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This is the day, this is the moment Tom Brady imagined in his dreams when he came to the conclusion it was time for him to chase his seventh Super Bowl championship without Bill Belichick by his side.
And now Belichick is on the outside of these playoffs looking in for the first time since Brady wrecked his knee in 2008, while the 43-year-old quarterback of the Tampa Bay Buccaneers, the same Buccaneers who last made the postseason following the 2007 season, march into FedEx Field on Saturday night to confront a 7-9 Washington Football Team which has been led by inspirational head coach Ron Rivera and inspirational quarterback Alex Smith.
Brady, driven by the chance to become the quarterback of the first team to win a Super Bowl in its host city, missed Belichick less than Belichick missed him.
There were bumps in the road — questions about Bucs head coach Bruce Arians airing him out publicly, losing track of downs on national television — but Brady has refused to let Father Time intercept him, and if you are a Patriots fan, if you have cheered him for the past two decades, if you turned the other cheek to Deflategate, you should not feel guilty about cheering him on.
No quarterback is supposed to be able to throw 40 touchdown passes against 12 interceptions at his age. During a pandemic, no less. With new teammates and new coaches. In a new city. Over his last four games, he has 12 TD passes against one interception.
Tom Brady bet on himself and he won.
From the moment he showed up, by his mere presence and stature, Brady changed a woebegone franchise’s mindset. He showed the way. He made everyone believe.
“I did say there’s not one person that makes a team, it’s every single person doing their job every day that’s committed and determined to be the best,” Brady said in his introductory Bucs conference call. “I’m a very disciplined quarterback, I try to follow through on the things that I’m committed to, and I try to work every day to be the best I could be, and that’s what I’m gonna try to push my teammates to do, and I’m just excited to get started.”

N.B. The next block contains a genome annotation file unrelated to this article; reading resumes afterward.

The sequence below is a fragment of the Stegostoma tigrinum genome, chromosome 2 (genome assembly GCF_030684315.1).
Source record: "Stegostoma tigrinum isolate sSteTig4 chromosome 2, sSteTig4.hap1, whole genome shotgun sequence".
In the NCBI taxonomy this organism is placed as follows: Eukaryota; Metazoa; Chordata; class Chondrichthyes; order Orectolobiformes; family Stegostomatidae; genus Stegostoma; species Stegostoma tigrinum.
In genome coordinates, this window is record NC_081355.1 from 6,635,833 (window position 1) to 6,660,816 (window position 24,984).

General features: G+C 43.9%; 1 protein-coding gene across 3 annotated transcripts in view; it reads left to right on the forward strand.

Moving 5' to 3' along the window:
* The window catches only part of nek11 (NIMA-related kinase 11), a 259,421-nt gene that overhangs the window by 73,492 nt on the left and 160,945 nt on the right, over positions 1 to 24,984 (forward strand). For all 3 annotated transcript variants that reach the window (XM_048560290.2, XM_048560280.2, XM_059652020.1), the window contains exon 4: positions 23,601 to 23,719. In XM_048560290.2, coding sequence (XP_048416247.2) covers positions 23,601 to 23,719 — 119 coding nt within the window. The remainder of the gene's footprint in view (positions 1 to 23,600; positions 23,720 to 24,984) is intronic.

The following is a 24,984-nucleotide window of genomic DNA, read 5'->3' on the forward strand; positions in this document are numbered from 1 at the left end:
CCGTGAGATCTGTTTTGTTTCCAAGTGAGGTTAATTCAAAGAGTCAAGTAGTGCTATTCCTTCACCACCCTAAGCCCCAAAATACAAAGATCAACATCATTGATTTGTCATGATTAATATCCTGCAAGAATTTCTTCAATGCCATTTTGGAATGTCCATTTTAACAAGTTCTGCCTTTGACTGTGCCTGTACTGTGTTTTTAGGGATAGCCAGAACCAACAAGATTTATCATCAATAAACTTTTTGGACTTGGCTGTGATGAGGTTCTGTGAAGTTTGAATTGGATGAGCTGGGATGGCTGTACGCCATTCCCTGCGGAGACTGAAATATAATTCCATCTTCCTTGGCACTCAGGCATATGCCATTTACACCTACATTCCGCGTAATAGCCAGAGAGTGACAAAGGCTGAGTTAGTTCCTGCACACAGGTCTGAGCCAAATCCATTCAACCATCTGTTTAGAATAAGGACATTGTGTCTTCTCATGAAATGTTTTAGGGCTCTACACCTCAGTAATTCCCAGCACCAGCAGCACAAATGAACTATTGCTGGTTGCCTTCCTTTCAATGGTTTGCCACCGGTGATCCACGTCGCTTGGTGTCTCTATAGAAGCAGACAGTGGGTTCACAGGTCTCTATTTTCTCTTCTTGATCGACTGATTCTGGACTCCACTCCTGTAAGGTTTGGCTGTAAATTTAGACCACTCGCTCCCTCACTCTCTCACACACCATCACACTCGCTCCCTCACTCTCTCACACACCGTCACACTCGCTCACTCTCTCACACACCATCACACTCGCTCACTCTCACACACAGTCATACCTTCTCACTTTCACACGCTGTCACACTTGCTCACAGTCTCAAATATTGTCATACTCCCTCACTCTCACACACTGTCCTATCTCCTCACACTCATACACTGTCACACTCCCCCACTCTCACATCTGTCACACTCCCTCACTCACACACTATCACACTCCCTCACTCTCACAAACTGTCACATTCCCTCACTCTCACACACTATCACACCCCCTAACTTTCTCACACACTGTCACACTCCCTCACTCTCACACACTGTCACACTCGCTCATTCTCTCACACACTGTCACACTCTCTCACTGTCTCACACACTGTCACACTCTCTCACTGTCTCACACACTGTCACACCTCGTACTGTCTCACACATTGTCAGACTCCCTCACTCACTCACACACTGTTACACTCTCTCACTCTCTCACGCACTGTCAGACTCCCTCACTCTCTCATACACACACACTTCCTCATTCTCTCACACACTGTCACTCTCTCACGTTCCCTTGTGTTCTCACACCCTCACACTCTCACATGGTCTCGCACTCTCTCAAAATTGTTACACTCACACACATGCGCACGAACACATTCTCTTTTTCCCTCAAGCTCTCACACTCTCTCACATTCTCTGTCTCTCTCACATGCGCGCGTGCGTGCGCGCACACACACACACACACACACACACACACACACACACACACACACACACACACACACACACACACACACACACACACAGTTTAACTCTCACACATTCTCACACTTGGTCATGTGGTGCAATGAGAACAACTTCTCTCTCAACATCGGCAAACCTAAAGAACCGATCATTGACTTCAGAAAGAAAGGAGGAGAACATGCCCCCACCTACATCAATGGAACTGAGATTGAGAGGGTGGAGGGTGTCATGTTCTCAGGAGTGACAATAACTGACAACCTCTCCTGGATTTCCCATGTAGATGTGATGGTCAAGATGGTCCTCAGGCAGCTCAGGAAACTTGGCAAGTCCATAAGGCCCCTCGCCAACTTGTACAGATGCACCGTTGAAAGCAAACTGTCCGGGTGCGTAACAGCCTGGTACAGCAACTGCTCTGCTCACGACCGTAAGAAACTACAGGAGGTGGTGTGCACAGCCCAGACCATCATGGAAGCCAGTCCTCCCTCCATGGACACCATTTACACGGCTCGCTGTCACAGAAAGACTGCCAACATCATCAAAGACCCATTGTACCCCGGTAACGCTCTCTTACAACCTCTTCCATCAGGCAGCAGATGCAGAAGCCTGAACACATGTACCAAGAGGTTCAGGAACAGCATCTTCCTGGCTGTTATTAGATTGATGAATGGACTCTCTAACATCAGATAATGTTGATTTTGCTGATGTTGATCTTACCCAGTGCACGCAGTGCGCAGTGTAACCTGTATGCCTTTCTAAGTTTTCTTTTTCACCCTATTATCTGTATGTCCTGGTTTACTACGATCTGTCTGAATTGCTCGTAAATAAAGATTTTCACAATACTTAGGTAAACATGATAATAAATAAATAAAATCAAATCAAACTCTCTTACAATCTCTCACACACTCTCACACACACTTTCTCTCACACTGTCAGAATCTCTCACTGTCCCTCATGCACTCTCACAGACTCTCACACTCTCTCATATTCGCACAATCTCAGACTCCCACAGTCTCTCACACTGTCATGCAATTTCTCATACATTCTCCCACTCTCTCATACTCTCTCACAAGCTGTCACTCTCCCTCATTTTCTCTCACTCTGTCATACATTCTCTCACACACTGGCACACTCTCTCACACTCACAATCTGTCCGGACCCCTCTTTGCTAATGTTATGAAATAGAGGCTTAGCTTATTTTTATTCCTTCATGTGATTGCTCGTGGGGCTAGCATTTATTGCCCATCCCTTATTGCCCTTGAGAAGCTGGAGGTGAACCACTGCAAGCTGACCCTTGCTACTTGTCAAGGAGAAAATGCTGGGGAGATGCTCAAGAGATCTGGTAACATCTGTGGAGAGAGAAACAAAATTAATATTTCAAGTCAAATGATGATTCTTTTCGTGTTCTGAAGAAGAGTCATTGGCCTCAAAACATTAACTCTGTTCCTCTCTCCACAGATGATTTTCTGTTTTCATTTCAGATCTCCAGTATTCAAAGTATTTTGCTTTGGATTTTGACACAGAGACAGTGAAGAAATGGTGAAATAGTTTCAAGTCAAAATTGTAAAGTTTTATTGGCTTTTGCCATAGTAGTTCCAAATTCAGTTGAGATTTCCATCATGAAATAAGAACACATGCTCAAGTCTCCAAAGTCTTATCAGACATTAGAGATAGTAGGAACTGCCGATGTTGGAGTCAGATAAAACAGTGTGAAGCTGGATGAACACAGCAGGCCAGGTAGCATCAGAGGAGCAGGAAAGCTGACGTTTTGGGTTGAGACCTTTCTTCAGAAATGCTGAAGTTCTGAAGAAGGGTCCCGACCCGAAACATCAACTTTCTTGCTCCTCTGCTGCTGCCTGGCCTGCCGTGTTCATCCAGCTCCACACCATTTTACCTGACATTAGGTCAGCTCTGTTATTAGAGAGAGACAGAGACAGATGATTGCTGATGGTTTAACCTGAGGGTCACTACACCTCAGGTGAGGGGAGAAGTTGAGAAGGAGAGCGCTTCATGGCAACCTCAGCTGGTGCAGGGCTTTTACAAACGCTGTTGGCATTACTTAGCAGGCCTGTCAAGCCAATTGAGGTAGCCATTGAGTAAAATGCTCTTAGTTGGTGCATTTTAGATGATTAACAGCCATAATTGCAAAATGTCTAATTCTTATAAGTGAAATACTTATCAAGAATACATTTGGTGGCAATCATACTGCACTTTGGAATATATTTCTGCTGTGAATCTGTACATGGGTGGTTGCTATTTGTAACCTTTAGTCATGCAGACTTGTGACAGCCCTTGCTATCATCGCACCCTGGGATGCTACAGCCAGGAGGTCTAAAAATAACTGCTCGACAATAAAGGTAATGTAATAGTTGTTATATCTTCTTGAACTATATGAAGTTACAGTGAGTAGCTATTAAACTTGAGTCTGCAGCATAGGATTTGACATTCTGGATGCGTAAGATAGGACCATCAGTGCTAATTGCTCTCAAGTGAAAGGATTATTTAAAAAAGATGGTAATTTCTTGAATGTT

It’s what he did for 20 years for the Patriots, after a Jets linebacker named Mo Lewis delivered a blow that turned Drew Bledsoe into the football Wally Pipp. It’s how and why Brady became the GOAT.
His idol, Joe Montana, had been traded by the 49ers to the Chiefs in the twilight of his own Hall of Fame career, in 1993. When Brady walked out into the chill Foxborough night last January following his final pass as a Patriot, a Logan Ryan pick-six at the end of the Titans’ wild-card win, he walked eagerly toward the first free agency of his career.
His receivers that day were Julian Edelman, rookie N’Keal Harry, Mohamed Sanu and Philip Dorsett. His tight end was 39-year-old Ben Watson. Ten of his 20 completions were to running backs. The cupboard was bare. Especially after The Antonio Brown Experiment had lasted exactly one game in September.
The Bucs offered him something different and won out over the Chargers. They offered him Mike Evans and Chris Godwin. They offered him two years, $50 million guaranteed. And then his old pal Rob Gronkowski opted in and ended his one-year retirement. And then Arians accepted Brown on a zero-tolerance policy.
Plenty was made this week of Chase Young’s comment — “Tom Brady, Tom Brady, I’m coming! I want Tom! I want Tom!”— after the WFT had beaten the Doug Pederson-Nate Sudfeld Eagles and won the NFC Least. The young lion coming for the GOAT. And Young is no different from any predator of any age: Who wouldn’t want to sack Tom Brady?
After all, the GOAT has won six Super Bowls, and can see a seventh heaven in the distance. The GOAT has a 30-11 record in the playoffs. Now he leads a franchise that was born in 1976, went 0-14, lost its first 26 games and suffered 14 consecutive losing seasons from 1983-96. The money quote from former coach John McKay, asked sometime in the midst of it all what he thought of his team’s execution, said: “I’m in favor of it.” They sported creamsicle uniforms and earned the nickname Yucks.
The Bucs have won one Super Bowl (XXXVII). Jon Gruden was the head coach. Brad Johnson was the quarterback. It was sandwiched between Brady’s first Super Bowl championship and his second. Now he tries to turn back the clock. If anyone can, it’s him.